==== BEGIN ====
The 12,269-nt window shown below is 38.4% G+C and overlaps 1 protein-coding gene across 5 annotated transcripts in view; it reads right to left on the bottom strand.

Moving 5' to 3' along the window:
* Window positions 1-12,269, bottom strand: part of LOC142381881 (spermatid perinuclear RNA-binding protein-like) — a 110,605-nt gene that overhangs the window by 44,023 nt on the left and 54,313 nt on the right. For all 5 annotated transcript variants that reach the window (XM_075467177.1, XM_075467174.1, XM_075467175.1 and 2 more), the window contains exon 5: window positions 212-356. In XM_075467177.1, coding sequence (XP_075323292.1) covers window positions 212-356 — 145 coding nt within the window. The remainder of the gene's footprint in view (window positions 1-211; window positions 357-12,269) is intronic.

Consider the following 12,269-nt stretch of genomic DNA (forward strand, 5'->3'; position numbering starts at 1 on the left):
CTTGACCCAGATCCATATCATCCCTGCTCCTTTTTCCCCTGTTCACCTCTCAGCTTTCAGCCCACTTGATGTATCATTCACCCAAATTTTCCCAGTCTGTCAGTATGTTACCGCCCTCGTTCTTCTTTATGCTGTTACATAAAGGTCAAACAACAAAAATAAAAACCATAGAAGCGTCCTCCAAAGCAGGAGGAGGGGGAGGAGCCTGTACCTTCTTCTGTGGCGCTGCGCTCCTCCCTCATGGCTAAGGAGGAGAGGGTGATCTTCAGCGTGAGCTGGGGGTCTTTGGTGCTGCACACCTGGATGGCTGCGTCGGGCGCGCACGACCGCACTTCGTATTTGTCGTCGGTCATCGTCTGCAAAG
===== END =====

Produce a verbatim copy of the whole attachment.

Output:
The 12,269-nt window shown below is 38.4% G+C and overlaps 1 protein-coding gene across 5 annotated transcripts in view; it reads right to left on the bottom strand.

Moving 5' to 3' along the window:
* Window positions 1-12,269, bottom strand: part of LOC142381881 (spermatid perinuclear RNA-binding protein-like) — a 110,605-nt gene that overhangs the window by 44,023 nt on the left and 54,313 nt on the right. For all 5 annotated transcript variants that reach the window (XM_075467177.1, XM_075467174.1, XM_075467175.1 and 2 more), the window contains exon 5: window positions 212-356. In XM_075467177.1, coding sequence (XP_075323292.1) covers window positions 212-356 — 145 coding nt within the window. The remainder of the gene's footprint in view (window positions 1-211; window positions 357-12,269) is intronic.

Consider the following 12,269-nt stretch of genomic DNA (forward strand, 5'->3'; position numbering starts at 1 on the left):
CTTGACCCAGATCCATATCATCCCTGCTCCTTTTTCCCCTGTTCACCTCTCAGCTTTCAGCCCACTTGATGTATCATTCACCCAAATTTTCCCAGTCTGTCAGTATGTTACCGCCCTCGTTCTTCTTTATGCTGTTACATAAAGGTCAAACAACAAAAATAAAAACCATAGAAGCGTCCTCCAAAGCAGGAGGAGGGGGAGGAGCCTGTACCTTCTTCTGTGGCGCTGCGCTCCTCCCTCATGGCTAAGGAGGAGAGGGTGATCTTCAGCGTGAGCTGGGGGTCTTTGGTGCTGCACACCTGGATGGCTGCGTCGGGCGCGCACGACCGCACTTCGTATTTGTCGTCGGTCATCGTCTGCAAAG